Synopses & Reviews
From one of our most distinguished historians, a new examination of the vitally important years of Emancipation and Reconstruction during and immediately following the Civil War a necessary reconsideration that emphasizes the era's political and cultural meaning for today's America.
In Forever Free, Eric Foner overturns numerous assumptions growing out of the traditional understanding of the period, which is based almost exclusively on white sources and shaped by (often unconscious) racism. He presents the period as a time of determination, especially on the part of recently emancipated black Americans, to put into effect the principles of equal rights and citizenship for all.
Drawing on a wide range of long-neglected documents, he places a new emphasis on the centrality of the black experience to an understanding of the era. We see African Americans as active agents in overthrowing slavery, in helping win the Civil War, and even more actively in shaping Reconstruction and creating a legacy long obscured and misunderstood. Foner makes clear how, by war's end, freed slaves in the South built on networks of church and family in order to exercise their right of suffrage as well as gain access to education, land, and employment.
He shows us that the birth of the Ku Klux Klan and renewed acts of racial violence were retaliation for the progress made by blacks soon after the war. He refutes lingering misconceptions about Reconstruction, including the attribution of its ills to corrupt African American politicians and "carpetbaggers," and connects it to the movements for civil rights and racial justice.
Joshua Brown's illustrated commentary on the era's graphic art and photographs complements the narrative. He offers a unique portrait of how Americans envisioned their world and time.
Forever Free is an essential contribution to our understanding of the events that fundamentally reshaped American life after the Civil War a persuasive reading of history that transforms our sense of the era from a time of failure and despair to a threshold of hope and achievement.
"Probably no period in American history is as controversial, as distorted by myth and as 'essentially unknown' as the era of emancipation and Reconstruction, award-winning historian Foner (The Story of American Freedom; Reconstruction; etc.) argues in this dense, rectifying but highly readable account. His analysis of 'that turbulent era, its successes and failures, and its long-term consequences up until this very day' addresses the debates among historians, corrects the misrepresentations and separates myth from fact with persuasive data. Foner opens his work with an overview of slavery and the Civil War and concludes with a consideration of the Civil Rights movement and the continuing impact of Reconstruction upon the current political scene, a framework that adds to the clarity of his history of that era, its aftermath and its legacy. Joshua Brown's six interspersed 'visual essays,' with his fresh commentary on images from slavery through Reconstruction to Jim Crow, buttress Foner's text and contribute to its accessibility. In his mission to illuminate Reconstruction's critical repercussions for contemporary American culture, Foner balances his passion for racial equality and social justice with disciplined scholarship. His book is a valuable, fluid introduction to a complex period. 139 illus. (Nov.)" Publishers Weekly (Starred Review) (Copyright Reed Business Information, Inc.)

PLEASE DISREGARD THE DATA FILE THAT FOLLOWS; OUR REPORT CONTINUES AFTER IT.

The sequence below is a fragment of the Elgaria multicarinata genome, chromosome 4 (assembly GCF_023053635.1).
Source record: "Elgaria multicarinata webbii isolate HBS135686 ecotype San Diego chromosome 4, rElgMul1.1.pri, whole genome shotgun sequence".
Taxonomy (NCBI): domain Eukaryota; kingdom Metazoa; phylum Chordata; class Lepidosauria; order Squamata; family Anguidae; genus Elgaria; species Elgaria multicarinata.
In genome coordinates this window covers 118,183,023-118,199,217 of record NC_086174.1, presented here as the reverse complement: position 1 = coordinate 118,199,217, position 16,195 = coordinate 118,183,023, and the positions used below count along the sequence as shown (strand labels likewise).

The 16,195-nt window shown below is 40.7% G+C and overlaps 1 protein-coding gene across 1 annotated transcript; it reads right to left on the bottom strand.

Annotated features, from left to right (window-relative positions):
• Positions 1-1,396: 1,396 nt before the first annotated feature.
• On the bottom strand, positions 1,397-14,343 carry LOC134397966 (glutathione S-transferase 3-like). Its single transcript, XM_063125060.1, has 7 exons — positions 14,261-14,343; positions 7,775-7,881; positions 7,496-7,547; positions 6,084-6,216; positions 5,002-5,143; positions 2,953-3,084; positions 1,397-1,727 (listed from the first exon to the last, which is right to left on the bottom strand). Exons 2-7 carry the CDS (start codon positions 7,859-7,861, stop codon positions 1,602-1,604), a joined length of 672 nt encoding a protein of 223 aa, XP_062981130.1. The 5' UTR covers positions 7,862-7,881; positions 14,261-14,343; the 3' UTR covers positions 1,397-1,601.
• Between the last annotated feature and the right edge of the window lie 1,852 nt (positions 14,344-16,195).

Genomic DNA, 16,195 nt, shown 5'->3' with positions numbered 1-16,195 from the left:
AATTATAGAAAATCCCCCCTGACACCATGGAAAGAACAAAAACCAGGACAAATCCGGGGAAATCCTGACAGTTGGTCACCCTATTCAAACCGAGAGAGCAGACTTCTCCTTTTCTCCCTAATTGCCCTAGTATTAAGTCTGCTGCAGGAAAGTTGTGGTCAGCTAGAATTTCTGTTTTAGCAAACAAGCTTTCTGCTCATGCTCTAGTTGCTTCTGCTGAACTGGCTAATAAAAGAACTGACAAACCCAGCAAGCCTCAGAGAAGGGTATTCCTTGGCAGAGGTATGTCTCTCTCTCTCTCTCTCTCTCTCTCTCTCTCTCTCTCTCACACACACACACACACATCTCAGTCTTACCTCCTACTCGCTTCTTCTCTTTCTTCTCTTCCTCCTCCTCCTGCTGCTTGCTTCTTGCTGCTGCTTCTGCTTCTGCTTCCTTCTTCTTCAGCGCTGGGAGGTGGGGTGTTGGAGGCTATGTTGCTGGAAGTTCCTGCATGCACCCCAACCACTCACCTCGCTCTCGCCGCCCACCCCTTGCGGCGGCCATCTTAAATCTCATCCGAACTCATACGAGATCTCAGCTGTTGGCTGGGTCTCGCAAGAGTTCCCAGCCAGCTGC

"[A] more accessible, though equally distinguished, treatment of the material covered in Foner's Reconstruction. It draws on his earlier work and also on more recent scholarship to...correct common misconceptions about the period (18651877)." School Library Journal
"Forever Free will not supersede Reconstruction....His new book is aimed at readers basically unfamiliar with American history....Forever Free is a good book: passionate, lucid, concise without being light." James Goodman, The New York Times Book Review
Refuting lingering misconceptions about the Reconstruction period, an award-winning author explores the events that fundamentally reshaped American life after the Civil War. High school and older.
About the Author
Eric Foner, a winner of the Bancroft Prize and the Francis Parkman Prize, is the DeWitt Clinton Professor of History at Columbia University and a member of the American Academy of Arts and Sciences. His books include The Story of American Freedom and Politics
and Ideology in the Age of the Civil War
. He lives in New York City.
Joshua Brown is the executive director of the American Social History Project/Center for Media and Learning at the Graduate Center of the City University of New York. His books include Beyond the Lines: Pictorial Reporting, Everyday Life, and the Crisis of Gilded Age America. He lives in New York City.
This book is the first effort of the Los Angeles-based Forever Free Project, an ongoing collaboration among film and television producers and writers and our most distinguished historians and scholars. The Forever Free Project is preparing a film on Emancipation and Reconstruction.